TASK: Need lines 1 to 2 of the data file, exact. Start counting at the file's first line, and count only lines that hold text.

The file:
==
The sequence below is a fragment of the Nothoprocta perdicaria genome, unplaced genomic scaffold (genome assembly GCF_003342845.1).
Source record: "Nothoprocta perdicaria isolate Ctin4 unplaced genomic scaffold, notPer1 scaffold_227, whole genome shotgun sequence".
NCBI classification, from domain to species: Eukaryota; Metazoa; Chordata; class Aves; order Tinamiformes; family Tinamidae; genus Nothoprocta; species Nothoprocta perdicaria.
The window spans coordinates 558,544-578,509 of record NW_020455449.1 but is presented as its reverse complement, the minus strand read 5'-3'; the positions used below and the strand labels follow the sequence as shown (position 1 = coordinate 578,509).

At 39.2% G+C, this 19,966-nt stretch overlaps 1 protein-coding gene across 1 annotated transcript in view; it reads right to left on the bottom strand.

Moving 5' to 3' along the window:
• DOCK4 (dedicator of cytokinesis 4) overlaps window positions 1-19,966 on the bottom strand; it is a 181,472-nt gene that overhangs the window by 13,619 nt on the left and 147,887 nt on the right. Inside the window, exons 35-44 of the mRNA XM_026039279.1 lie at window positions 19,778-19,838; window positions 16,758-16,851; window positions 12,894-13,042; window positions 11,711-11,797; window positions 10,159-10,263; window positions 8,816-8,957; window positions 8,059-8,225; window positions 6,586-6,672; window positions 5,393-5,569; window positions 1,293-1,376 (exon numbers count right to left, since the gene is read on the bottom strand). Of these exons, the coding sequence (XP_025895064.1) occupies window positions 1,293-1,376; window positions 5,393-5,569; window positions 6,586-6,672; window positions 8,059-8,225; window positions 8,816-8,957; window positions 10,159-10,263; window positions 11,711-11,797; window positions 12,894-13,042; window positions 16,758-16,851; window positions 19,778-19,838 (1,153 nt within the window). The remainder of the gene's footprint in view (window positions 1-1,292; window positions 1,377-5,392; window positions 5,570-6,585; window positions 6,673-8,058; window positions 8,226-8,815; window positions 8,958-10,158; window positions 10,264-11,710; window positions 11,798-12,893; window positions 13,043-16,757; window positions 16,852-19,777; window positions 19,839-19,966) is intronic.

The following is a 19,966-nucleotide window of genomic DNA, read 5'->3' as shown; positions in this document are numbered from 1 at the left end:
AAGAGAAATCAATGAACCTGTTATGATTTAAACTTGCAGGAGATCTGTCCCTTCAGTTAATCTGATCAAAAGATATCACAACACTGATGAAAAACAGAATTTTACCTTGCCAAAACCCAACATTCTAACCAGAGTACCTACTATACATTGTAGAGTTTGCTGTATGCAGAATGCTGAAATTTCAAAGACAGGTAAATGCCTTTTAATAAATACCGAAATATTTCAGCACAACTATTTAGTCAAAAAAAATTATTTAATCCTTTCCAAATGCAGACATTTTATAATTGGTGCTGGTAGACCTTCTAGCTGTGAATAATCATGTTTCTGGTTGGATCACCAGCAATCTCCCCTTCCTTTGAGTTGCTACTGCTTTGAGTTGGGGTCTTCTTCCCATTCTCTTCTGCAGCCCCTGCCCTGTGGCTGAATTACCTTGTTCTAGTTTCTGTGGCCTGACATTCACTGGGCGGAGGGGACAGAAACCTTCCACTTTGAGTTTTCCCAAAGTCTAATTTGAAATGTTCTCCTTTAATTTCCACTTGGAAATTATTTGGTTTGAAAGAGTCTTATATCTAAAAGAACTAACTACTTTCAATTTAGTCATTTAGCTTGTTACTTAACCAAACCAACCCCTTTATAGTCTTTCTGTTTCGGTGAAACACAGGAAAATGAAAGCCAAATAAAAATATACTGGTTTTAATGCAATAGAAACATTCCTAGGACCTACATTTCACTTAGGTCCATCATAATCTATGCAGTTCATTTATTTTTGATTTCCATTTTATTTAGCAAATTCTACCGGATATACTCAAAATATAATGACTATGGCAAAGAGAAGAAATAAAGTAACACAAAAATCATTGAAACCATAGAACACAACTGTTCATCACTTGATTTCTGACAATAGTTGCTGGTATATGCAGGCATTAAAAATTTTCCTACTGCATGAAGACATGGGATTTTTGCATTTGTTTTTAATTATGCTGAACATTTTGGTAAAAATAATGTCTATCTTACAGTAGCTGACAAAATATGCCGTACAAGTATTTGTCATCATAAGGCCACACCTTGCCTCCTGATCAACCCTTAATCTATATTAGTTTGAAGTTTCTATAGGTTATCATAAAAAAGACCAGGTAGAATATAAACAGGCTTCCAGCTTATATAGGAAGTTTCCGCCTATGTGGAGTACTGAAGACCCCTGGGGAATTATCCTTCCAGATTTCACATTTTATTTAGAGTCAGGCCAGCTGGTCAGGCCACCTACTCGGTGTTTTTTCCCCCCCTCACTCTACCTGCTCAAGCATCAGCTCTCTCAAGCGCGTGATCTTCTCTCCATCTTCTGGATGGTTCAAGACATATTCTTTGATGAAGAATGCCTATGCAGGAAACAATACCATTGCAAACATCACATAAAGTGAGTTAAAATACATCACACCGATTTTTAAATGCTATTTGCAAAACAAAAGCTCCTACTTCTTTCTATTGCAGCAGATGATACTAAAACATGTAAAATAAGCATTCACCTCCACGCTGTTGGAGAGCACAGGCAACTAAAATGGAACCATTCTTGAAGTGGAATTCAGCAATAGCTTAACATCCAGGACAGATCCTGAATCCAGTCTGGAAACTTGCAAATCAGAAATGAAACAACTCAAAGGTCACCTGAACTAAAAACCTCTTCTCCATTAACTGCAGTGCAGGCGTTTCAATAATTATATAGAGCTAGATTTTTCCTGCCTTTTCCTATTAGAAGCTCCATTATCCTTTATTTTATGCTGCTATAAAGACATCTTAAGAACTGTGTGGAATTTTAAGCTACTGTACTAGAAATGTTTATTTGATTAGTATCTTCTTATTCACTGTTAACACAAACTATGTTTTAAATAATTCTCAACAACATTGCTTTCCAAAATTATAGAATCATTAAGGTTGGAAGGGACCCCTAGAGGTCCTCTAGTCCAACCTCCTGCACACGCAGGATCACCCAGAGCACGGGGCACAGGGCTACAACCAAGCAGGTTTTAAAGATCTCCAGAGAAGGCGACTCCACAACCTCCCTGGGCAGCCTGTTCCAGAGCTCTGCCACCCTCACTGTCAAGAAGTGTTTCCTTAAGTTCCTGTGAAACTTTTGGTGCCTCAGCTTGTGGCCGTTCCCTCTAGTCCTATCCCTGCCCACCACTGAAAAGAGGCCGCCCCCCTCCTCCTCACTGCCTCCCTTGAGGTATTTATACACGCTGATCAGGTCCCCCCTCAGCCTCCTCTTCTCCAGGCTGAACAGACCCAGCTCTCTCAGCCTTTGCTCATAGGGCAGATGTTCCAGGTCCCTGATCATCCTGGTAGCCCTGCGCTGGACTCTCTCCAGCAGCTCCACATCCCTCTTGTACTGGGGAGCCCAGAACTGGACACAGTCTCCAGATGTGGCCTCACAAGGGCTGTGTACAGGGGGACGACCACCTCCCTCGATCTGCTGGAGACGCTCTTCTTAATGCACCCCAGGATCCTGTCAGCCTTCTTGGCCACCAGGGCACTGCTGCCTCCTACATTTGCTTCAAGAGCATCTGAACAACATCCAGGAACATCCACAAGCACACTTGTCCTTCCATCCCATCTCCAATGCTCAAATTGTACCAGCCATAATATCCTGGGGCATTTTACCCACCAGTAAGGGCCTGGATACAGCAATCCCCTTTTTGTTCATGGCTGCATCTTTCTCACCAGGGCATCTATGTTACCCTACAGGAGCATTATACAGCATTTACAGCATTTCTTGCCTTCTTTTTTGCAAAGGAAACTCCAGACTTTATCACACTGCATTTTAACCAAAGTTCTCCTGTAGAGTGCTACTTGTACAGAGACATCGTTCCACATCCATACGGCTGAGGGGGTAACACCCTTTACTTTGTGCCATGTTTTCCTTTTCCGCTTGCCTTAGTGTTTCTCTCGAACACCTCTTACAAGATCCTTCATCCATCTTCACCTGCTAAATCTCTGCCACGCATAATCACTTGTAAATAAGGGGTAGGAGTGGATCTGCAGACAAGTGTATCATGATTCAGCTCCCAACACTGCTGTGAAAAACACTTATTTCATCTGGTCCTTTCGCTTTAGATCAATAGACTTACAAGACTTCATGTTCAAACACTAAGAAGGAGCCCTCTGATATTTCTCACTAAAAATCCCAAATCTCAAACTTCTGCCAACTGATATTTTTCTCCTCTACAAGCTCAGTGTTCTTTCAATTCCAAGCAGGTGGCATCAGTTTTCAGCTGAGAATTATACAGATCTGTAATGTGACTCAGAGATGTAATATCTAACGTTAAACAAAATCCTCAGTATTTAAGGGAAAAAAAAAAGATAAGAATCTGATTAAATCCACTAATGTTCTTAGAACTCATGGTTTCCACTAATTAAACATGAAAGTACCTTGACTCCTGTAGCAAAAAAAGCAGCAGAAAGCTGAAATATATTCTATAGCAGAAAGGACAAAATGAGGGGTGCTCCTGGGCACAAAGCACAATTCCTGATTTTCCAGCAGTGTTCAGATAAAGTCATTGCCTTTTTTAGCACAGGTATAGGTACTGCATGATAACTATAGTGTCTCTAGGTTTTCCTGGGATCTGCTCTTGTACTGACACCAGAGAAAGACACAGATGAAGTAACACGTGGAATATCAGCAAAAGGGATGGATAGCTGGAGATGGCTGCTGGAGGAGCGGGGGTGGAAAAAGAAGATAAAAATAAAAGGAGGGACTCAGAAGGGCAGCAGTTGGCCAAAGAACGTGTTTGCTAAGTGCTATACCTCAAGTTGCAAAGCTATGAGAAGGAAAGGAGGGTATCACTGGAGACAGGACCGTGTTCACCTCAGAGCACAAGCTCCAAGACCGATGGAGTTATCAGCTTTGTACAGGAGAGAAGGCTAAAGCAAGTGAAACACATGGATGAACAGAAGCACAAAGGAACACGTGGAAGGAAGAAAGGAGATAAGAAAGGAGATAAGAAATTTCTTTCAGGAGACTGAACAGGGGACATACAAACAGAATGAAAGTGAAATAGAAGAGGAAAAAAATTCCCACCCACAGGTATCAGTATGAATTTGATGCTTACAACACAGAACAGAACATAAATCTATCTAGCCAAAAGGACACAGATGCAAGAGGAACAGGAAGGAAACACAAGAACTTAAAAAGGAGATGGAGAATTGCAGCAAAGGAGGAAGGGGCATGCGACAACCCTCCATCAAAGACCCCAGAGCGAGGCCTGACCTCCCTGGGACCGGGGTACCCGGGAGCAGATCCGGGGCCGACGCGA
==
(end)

The sequence below is a fragment of the Nothoprocta perdicaria genome, unplaced genomic scaffold (genome assembly GCF_003342845.1).
Source record: "Nothoprocta perdicaria isolate Ctin4 unplaced genomic scaffold, notPer1 scaffold_227, whole genome shotgun sequence".